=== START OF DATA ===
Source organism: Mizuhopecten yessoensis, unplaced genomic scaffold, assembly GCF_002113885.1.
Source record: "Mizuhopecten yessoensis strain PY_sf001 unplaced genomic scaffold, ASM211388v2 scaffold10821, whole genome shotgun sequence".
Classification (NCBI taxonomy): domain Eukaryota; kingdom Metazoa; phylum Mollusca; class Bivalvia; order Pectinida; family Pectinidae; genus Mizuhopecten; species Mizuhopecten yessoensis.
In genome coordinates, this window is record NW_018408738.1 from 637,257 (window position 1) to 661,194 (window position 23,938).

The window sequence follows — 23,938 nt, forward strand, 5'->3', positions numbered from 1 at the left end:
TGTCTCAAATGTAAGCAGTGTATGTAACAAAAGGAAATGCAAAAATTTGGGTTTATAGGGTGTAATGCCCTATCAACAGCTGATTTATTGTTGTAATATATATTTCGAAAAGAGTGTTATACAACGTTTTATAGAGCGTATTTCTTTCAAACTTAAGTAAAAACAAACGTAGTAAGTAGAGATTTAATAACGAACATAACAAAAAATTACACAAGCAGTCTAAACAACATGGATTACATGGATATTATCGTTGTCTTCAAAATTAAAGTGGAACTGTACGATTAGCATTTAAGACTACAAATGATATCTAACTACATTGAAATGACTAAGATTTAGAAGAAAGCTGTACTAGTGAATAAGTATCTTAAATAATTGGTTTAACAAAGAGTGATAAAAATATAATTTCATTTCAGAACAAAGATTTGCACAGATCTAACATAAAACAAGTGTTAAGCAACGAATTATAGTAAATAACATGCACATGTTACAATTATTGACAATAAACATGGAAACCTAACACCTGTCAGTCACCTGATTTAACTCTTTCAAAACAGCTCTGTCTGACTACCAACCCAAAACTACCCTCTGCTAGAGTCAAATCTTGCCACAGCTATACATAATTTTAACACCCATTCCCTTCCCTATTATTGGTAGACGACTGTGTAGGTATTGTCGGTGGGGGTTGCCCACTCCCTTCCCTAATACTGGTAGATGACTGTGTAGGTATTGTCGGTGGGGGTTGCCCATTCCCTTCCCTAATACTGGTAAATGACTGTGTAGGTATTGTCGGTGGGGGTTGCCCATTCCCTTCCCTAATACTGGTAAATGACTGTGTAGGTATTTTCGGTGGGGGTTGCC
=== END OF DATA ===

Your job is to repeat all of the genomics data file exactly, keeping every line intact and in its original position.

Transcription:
Source organism: Mizuhopecten yessoensis, unplaced genomic scaffold, assembly GCF_002113885.1.
Source record: "Mizuhopecten yessoensis strain PY_sf001 unplaced genomic scaffold, ASM211388v2 scaffold10821, whole genome shotgun sequence".
Classification (NCBI taxonomy): domain Eukaryota; kingdom Metazoa; phylum Mollusca; class Bivalvia; order Pectinida; family Pectinidae; genus Mizuhopecten; species Mizuhopecten yessoensis.
In genome coordinates, this window is record NW_018408738.1 from 637,257 (window position 1) to 661,194 (window position 23,938).

The window sequence follows — 23,938 nt, forward strand, 5'->3', positions numbered from 1 at the left end:
TGTCTCAAATGTAAGCAGTGTATGTAACAAAAGGAAATGCAAAAATTTGGGTTTATAGGGTGTAATGCCCTATCAACAGCTGATTTATTGTTGTAATATATATTTCGAAAAGAGTGTTATACAACGTTTTATAGAGCGTATTTCTTTCAAACTTAAGTAAAAACAAACGTAGTAAGTAGAGATTTAATAACGAACATAACAAAAAATTACACAAGCAGTCTAAACAACATGGATTACATGGATATTATCGTTGTCTTCAAAATTAAAGTGGAACTGTACGATTAGCATTTAAGACTACAAATGATATCTAACTACATTGAAATGACTAAGATTTAGAAGAAAGCTGTACTAGTGAATAAGTATCTTAAATAATTGGTTTAACAAAGAGTGATAAAAATATAATTTCATTTCAGAACAAAGATTTGCACAGATCTAACATAAAACAAGTGTTAAGCAACGAATTATAGTAAATAACATGCACATGTTACAATTATTGACAATAAACATGGAAACCTAACACCTGTCAGTCACCTGATTTAACTCTTTCAAAACAGCTCTGTCTGACTACCAACCCAAAACTACCCTCTGCTAGAGTCAAATCTTGCCACAGCTATACATAATTTTAACACCCATTCCCTTCCCTATTATTGGTAGACGACTGTGTAGGTATTGTCGGTGGGGGTTGCCCACTCCCTTCCCTAATACTGGTAGATGACTGTGTAGGTATTGTCGGTGGGGGTTGCCCATTCCCTTCCCTAATACTGGTAAATGACTGTGTAGGTATTGTCGGTGGGGGTTGCCCATTCCCTTCCCTAATACTGGTAAATGACTGTGTAGGTATTTTCGGTGGGGGTTGCC